Tuesday, January 08, 2008

Bill Press talks to Buzzflash

Over the past year, our friends at Buzzflash.com have conducted in-depth interviews with some of the biggest personalities in progressive talk. Thom Hartmann, Randi Rhodes, Stephanie Miller, Rachel Maddow and Mike Malloy have all talked with them. This time, Bill Press is on the hotseat, and discusses his lively style, the future of progressive talk, how he learned to adapt to radio and talk radio as entertainment, among other things. You can read the entire article at Buzzflash.

BuzzFlash: In our BuzzFlash interviews with progressive talk-show hosts such as yourself, we're asking first of all, where is your show broadcast from, how many markets do you reach, and if people don't have you in their area, where can they stream you from?

Bill Press: God bless you for that question. We are on Sirius satellite radio in all fifty states. We broadcast Monday through Friday from 6 to 9 a.m., morning drive, on the East Coast. In addition to being on Sirius, we're syndicated in about 35 markets nationwide through Jones Radio Network. Those markets include: Los Angeles, San Francisco, Sacramento, Denver, Phoenix, Reno, Chicago, Minneapolis-St. Paul, Grand Rapids, Buffalo, Ithaca, Columbus, Daytona Beach, Washington, D.C., and Asheville, among others.

If people they don't have Sirius and we're not syndicated in their local market, they can stream the show live at billpressshow.com. Those who want to hear us also can just call up the local radio station and raise hell, and tell them to put progressive radio on in your community.

BuzzFlash: How do you describe your style?

Bill Press: I like a lively, fast-paced, entertaining and informative morning show, and that's what I try to provide every day. We're on top of the big news of the day, first of all, with what's my take as a liberal on what's happening. We also giving listeners an opportunity to weigh in and be part of the conversation. And every day, we talk to two or three news makers -- people who are either in the news or reporting the news. So it's a combination of news, analysis, calls, interviews, and keeping it light and entertaining, and just giving people a good start to their day.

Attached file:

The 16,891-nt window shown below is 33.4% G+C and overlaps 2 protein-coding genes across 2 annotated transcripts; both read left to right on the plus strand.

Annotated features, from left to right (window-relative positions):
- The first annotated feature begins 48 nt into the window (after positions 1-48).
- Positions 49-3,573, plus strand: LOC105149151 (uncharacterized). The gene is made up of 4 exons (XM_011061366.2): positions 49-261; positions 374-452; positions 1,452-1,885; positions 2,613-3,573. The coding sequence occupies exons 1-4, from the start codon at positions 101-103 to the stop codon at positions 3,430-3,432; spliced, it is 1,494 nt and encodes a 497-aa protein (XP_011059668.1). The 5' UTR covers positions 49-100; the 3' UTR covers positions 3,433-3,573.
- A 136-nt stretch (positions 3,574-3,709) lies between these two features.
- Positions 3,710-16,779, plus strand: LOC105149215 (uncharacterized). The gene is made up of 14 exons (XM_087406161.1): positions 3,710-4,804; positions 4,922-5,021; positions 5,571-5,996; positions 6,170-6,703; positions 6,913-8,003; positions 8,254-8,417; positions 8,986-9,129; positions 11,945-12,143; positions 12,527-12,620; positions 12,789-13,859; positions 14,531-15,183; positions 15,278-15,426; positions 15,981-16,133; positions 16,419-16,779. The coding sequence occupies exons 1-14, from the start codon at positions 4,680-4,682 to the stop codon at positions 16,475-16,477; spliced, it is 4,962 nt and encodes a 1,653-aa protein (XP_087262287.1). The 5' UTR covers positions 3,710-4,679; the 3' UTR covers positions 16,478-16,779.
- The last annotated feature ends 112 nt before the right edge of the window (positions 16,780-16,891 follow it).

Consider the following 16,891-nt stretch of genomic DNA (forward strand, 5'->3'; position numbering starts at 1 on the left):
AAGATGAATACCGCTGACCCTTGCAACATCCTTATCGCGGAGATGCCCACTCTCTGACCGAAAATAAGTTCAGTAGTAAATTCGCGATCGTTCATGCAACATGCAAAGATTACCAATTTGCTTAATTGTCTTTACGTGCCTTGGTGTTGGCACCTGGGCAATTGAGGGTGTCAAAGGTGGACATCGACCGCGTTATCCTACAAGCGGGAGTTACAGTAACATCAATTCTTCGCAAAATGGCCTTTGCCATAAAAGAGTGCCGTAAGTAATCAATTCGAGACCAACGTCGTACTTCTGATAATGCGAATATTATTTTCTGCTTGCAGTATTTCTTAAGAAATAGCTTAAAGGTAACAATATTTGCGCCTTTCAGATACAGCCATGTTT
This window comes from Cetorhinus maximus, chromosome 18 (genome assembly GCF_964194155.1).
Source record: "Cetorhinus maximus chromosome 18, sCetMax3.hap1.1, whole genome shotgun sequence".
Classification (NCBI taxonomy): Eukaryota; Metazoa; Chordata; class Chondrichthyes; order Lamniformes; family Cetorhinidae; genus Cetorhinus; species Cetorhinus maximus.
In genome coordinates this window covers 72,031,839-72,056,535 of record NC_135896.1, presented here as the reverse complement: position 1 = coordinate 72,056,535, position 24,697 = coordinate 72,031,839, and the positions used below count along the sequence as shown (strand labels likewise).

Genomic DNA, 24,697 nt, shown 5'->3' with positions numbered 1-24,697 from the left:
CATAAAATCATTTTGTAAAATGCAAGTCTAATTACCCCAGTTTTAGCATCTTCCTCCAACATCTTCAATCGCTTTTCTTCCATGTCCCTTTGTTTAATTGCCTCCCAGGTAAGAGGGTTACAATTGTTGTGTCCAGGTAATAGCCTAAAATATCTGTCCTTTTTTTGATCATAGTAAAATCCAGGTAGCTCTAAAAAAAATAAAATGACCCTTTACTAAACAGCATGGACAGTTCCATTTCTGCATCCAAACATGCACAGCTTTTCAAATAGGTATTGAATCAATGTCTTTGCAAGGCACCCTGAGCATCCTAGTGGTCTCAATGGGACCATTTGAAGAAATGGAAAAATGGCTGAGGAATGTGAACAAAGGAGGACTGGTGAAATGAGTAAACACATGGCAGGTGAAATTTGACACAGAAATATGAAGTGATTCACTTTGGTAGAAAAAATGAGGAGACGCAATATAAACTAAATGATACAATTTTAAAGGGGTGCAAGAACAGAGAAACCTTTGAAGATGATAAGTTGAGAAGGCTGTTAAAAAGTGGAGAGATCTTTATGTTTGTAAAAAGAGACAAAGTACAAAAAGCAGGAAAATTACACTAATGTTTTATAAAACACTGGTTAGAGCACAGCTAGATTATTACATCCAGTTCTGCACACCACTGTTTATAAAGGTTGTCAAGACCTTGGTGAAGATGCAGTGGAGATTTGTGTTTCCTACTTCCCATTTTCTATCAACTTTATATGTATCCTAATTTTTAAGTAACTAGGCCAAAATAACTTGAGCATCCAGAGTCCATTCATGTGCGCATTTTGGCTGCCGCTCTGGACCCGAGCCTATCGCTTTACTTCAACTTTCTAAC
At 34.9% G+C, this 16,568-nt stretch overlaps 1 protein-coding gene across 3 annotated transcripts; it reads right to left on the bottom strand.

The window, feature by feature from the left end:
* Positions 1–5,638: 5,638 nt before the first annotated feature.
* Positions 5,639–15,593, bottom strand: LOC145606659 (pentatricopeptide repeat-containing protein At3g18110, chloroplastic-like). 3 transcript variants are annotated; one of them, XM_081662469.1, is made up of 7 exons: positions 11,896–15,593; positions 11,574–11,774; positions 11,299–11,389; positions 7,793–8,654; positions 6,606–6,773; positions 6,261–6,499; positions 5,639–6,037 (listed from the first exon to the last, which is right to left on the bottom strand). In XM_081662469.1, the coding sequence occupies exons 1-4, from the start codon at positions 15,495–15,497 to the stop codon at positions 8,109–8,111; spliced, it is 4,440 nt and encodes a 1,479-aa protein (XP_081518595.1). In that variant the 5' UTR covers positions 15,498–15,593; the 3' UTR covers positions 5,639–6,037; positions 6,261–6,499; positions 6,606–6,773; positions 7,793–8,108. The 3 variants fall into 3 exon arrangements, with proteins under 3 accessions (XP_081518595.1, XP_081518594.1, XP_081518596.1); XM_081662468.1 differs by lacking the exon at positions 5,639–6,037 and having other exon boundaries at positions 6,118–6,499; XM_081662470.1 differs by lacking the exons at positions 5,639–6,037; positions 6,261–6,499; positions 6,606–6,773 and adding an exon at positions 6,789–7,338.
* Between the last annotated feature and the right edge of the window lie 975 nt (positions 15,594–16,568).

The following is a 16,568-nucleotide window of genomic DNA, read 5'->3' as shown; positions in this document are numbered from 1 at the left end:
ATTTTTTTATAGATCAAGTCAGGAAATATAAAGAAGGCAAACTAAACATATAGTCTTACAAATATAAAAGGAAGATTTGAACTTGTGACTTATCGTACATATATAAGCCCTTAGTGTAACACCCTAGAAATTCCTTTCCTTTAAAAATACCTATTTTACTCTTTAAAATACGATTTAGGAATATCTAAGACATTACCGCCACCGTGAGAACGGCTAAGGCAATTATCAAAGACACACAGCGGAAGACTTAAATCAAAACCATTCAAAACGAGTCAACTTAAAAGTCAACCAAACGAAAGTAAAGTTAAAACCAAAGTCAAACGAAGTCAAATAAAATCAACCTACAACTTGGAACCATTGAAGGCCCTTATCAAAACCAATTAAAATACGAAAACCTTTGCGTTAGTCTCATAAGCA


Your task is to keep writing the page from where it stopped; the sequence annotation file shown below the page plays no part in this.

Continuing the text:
BuzzFlash: That 6 to 9 a.m. time spot presents kind of a challenge, because you're getting the stories from the evening before, and you're also dealing with the stories that are likely to come up that day.

Bill Press: Yes, but it's the best time of the day, actually. I've been doing talk radio for a long time, and the morning drive is the pot of gold for most radio stations. It's where they have the most listeners and make the most money. As a talk-show host, you can make the most impact because you've got the first crack at everybody listening that day. They're hearing what's happening first from the Bill Press Show, and they're having a chance to weigh in on the Bill Press Show. And I get the first crack on what it all means. So I really love that timeslot.


BuzzFlash: How are you feeling about the future of progressive radio?

Bill Press: I feel both very confident and very worried, and I'll tell you why. I feel very confident because I think we have proven in the last two years -- and when I say "we," you know, I'm talking about Air America, I'm talking about Stephanie Miller, Bud Schultz and myself, and basically that universe -- I think we have proven that, given an opportunity, we can win. We can build an audience. We can hold an audience. We can make money. We can be successful in talk radio. We have disproven the old theory that liberals can't do talk radio. That's why I feel good about talk radio. And I particularly feel good coming into 2008. I think this year is going to be the golden era for progressive talk.

Where I worry is that there are so few outlets for progressive talk -- there are probably sixty total progressive talk stations in the country, compared to some four or five thousand for conservative talk. And the ownership of those stations is just about exclusively held by companies that are very conservative, that have very little commitment to progressive talk, and that have proven that they're willing to pull the plug on progressive talk even if their ratings are good, if they think they can make more money from sports or some other format.

So we have very few outlets, and we're at the mercy of networks owned by conservative Republicans who don't really care about progressive radio. For example, in San Diego -- KLSD. Great station, great audience, good ratings. Clear Channel just pulled the plug and turned it into their second sports talk station in that market. Now there's no more progressive talk in San Diego. The audience is there. The demand is there. The need is there. But the outlets and the ownership are lacking.



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